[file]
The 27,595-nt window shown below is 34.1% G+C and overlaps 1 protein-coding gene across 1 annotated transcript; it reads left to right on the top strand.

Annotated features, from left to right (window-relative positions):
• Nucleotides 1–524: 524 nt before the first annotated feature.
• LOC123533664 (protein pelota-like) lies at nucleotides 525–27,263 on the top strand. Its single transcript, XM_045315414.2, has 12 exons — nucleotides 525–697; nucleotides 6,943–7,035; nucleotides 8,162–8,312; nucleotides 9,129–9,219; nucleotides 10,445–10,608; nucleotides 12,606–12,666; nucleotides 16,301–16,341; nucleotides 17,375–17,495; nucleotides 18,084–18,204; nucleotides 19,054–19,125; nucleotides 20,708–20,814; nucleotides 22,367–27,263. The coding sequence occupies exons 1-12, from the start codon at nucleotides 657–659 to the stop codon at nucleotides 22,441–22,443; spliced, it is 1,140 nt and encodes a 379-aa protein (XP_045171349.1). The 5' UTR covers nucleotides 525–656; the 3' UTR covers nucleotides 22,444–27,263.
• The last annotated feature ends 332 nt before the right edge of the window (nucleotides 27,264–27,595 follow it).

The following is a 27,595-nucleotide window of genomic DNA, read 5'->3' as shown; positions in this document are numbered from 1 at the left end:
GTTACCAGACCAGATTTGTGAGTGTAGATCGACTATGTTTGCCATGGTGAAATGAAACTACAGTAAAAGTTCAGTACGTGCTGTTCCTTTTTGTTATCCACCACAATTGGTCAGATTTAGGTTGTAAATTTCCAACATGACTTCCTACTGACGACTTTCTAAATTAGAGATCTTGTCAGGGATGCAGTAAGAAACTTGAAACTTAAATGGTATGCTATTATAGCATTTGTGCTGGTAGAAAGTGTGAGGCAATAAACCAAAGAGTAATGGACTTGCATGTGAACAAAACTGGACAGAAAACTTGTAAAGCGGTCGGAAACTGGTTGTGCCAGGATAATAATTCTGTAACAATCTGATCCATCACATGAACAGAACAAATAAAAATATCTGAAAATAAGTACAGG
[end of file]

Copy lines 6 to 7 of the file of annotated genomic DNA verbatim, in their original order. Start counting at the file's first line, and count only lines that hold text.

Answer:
The following is a 27,595-nucleotide window of genomic DNA, read 5'->3' as shown; positions in this document are numbered from 1 at the left end:
GTTACCAGACCAGATTTGTGAGTGTAGATCGACTATGTTTGCCATGGTGAAATGAAACTACAGTAAAAGTTCAGTACGTGCTGTTCCTTTTTGTTATCCACCACAATTGGTCAGATTTAGGTTGTAAATTTCCAACATGACTTCCTACTGACGACTTTCTAAATTAGAGATCTTGTCAGGGATGCAGTAAGAAACTTGAAACTTAAATGGTATGCTATTATAGCATTTGTGCTGGTAGAAAGTGTGAGGCAATAAACCAAAGAGTAATGGACTTGCATGTGAACAAAACTGGACAGAAAACTTGTAAAGCGGTCGGAAACTGGTTGTGCCAGGATAATAATTCTGTAACAATCTGATCCATCACATGAACAGAACAAATAAAAATATCTGAAAATAAGTACAGG